Stakes Too High to Decline Testing for Diseases

Nadja Zakula, Contributing Writer

In a nation with such advanced medical infrastructure, there should be no fear of entities designed to alleviate pain. However, the prospect of taking tests for one’s predisposed illnesses faces resistance due to the possibility of their distressing results. Huntington’s disease is one of many diseases which has predictive testing available for those who are inclined to inherit the condition. Since it is an incurable disease, many find there are no preventative benefits to taking the test for Huntington’s. However, current research on inhibitory proteins that prevent the initial development of Huntington’s may hold the key to human treatments, or even a cure, and should therefore be enough to quell any fears. These scientific advancements, along with the emotional comfort entailed in knowing one’s fate and genetic susceptibility, should encourage one to get tested for adult-onset conditions.

Huntington’s is a disorder caused by mutations of a gene that encodes the huntingtin protein, which accumulates inside the mitochondria in brain neurons and causes the progressive degradation of nerve cells. Eventually, it results in motor dysfunction and premature death. There have been breakthroughs in Huntington’s research recently, including the discovery of a therapeutic protein which can stop the destruction of cells that Huntington’s causes. Although the cure may not be around now, there is hope for those affected.

These advancements are encouraging, but for the time being, pre-symptomatic testing is a vital resource for those at risk of developing HD. Science will always be coming up with innovative techniques to battle prevalent illnesses, like the newfound protein, and a cure for Huntington’s is feasible. It is not impossible that a drug could be produced in our generation to completely block the communication of the mutated proteins in the brain, rendering the disease and other neurological ailments completely extinct.

Predictive testing, in addition to scientific novelties, should be encouraged to confront Huntington’s and discuss possible treatments. Any individual with a parent possessing the mutation has a 50 percent likelihood of inheriting Huntington’s — refusing a test is the equivalent of betting one’s life on the flip of a coin. And this is still just one of many conditions, from cancer to Alzheimer’s, which millions of Americans can get tested for to receive an early diagnosis and develop an appropriate course of action. Whether the result is positive or negative, those tested can obtain genetic counseling, screenings and provide themselves and their families time to process. Even a slight increase in the chance of saving their life should attract people to predictive testing. Combined with the guaranteed reduction in stress, there is no contest — get tested.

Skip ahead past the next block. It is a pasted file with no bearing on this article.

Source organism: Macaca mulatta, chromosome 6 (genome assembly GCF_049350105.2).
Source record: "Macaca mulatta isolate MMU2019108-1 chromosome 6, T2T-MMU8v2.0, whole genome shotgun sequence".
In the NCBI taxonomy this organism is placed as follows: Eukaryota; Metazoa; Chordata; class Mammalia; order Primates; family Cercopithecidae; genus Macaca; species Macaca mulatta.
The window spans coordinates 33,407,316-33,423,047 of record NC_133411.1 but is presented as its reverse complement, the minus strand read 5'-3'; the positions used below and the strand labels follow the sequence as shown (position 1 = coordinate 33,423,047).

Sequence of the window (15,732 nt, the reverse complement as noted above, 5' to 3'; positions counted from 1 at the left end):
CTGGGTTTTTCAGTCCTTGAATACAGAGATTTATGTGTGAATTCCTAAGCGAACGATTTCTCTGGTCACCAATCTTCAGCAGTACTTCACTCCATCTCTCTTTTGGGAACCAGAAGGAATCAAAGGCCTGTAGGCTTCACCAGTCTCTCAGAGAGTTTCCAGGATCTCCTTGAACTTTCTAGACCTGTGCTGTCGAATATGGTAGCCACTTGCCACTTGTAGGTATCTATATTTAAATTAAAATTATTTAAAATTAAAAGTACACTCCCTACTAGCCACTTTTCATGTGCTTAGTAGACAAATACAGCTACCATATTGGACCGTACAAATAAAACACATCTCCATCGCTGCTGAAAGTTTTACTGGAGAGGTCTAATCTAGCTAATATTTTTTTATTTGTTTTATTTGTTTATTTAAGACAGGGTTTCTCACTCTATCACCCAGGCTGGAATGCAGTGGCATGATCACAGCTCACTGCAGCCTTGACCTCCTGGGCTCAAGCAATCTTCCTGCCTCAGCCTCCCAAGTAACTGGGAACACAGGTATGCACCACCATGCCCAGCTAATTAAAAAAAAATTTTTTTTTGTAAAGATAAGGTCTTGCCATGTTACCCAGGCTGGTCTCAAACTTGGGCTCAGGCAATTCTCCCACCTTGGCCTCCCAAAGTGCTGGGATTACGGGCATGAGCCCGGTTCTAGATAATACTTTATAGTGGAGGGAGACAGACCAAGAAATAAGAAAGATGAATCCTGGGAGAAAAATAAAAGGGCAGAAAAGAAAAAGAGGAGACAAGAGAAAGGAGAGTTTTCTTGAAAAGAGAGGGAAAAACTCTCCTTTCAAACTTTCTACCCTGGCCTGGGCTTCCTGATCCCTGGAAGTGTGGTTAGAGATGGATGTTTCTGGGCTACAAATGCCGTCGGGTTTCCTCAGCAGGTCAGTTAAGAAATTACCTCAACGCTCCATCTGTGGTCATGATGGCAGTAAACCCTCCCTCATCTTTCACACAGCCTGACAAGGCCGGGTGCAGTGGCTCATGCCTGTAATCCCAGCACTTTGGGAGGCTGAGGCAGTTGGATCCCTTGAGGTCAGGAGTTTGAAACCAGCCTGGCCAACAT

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Email Nadja Zakula-Kostadinova at [email protected]



  1. I agree with your arguments here, and would like to add that there are at least three gene therapy programs under testing right now in which the Huntington gene is either turned down or off (look for Ionis, Voyageur, and Uniqure), and I suspect there are dozens of Crispr programs being developed for this as it’s an ideal monogenic target. I am thus fairly confident we will see a real treatment — maybe even cure — within the next ten years. This means that it really makes sense for people to get tested so that they can get treated as soon as possible if they have the HD mutation.

    On a related note, right now it’s not easy to get tested — the protocols for multiple counseling meetings, etc. are burdensome and expensive. That needs to change — and that’s something that could be changed quickly.


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